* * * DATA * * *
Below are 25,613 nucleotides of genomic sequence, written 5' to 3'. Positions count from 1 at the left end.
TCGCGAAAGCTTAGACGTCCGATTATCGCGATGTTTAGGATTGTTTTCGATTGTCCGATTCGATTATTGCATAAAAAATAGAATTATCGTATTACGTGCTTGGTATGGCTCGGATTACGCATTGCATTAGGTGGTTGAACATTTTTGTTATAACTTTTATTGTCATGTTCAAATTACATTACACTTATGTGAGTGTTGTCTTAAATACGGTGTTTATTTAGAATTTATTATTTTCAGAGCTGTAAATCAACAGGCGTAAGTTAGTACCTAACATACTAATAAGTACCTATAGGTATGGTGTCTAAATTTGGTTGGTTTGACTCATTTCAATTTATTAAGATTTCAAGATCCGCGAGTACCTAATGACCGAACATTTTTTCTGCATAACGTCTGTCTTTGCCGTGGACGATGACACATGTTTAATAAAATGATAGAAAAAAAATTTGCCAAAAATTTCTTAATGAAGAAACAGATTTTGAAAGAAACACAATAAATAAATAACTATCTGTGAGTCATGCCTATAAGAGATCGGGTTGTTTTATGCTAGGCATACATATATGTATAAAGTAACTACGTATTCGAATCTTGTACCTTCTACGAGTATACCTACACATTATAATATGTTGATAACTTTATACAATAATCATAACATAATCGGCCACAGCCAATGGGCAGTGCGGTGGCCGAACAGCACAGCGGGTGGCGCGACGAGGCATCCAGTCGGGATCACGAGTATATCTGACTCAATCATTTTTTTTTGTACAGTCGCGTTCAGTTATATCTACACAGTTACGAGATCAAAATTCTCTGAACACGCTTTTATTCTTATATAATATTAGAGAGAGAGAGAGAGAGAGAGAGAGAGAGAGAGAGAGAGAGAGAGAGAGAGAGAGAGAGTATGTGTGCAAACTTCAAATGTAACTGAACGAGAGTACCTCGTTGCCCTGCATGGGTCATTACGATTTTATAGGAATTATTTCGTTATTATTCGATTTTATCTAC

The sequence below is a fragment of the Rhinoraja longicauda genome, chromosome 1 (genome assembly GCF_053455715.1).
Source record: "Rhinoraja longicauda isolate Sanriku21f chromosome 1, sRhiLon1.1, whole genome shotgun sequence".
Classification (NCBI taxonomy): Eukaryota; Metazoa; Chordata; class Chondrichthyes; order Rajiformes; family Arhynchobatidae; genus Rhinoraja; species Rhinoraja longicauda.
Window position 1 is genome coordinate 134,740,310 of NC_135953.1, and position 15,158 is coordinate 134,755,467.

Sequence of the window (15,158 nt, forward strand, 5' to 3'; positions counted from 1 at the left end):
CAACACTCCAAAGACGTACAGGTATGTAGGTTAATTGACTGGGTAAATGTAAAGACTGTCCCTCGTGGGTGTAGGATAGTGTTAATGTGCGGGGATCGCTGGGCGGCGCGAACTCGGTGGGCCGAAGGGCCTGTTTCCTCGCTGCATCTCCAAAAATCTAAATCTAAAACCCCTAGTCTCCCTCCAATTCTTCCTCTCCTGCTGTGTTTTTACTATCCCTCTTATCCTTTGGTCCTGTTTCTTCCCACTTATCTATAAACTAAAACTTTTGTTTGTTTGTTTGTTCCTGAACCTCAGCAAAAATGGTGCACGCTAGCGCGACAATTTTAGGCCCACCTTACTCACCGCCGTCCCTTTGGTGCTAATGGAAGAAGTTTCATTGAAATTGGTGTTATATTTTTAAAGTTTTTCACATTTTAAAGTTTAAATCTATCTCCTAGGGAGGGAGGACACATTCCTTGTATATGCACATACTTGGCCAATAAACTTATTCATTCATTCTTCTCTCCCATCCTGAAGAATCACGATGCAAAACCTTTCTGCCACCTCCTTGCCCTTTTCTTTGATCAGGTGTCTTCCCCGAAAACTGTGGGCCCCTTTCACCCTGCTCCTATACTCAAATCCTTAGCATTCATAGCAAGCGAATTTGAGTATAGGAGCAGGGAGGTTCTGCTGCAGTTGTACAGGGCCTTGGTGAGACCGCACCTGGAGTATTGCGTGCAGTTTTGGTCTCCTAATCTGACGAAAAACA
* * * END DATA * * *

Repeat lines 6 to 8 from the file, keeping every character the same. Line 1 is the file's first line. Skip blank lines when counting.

Window position 1 is genome coordinate 134,740,310 of NC_135953.1, and position 15,158 is coordinate 134,755,467.

Sequence of the window (15,158 nt, forward strand, 5' to 3'; positions counted from 1 at the left end):
CAACACTCCAAAGACGTACAGGTATGTAGGTTAATTGACTGGGTAAATGTAAAGACTGTCCCTCGTGGGTGTAGGATAGTGTTAATGTGCGGGGATCGCTGGGCGGCGCGAACTCGGTGGGCCGAAGGGCCTGTTTCCTCGCTGCATCTCCAAAAATCTAAATCTAAAACCCCTAGTCTCCCTCCAATTCTTCCTCTCCTGCTGTGTTTTTACTATCCCTCTTATCCTTTGGTCCTGTTTCTTCCCACTTATCTATAAACTAAAACTTTTGTTTGTTTGTTTGTTCCTGAACCTCAGCAAAAATGGTGCACGCTAGCGCGACAATTTTAGGCCCACCTTACTCACCGCCGTCCCTTTGGTGCTAATGGAAGAAGTTTCATTGAAATTGGTGTTATATTTTTAAAGTTTTTCACATTTTAAAGTTTAAATCTATCTCCTAGGGAGGGAGGACACATTCCTTGTATATGCACATACTTGGCCAATAAACTTATTCATTCATTCTTCTCTCCCATCCTGAAGAATCACGATGCAAAACCTTTCTGCCACCTCCTTGCCCTTTTCTTTGATCAGGTGTCTTCCCCGAAAACTGTGGGCCCCTTTCACCCTGCTCCTATACTCAAATCCTTAGCATTCATAGCAAGCGAATTTGAGTATAGGAGCAGGGAGGTTCTGCTGCAGTTGTACAGGGCCTTGGTGAGACCGCACCTGGAGTATTGCGTGCAGTTTTGGTCTCCTAATCTGACGAAAAACA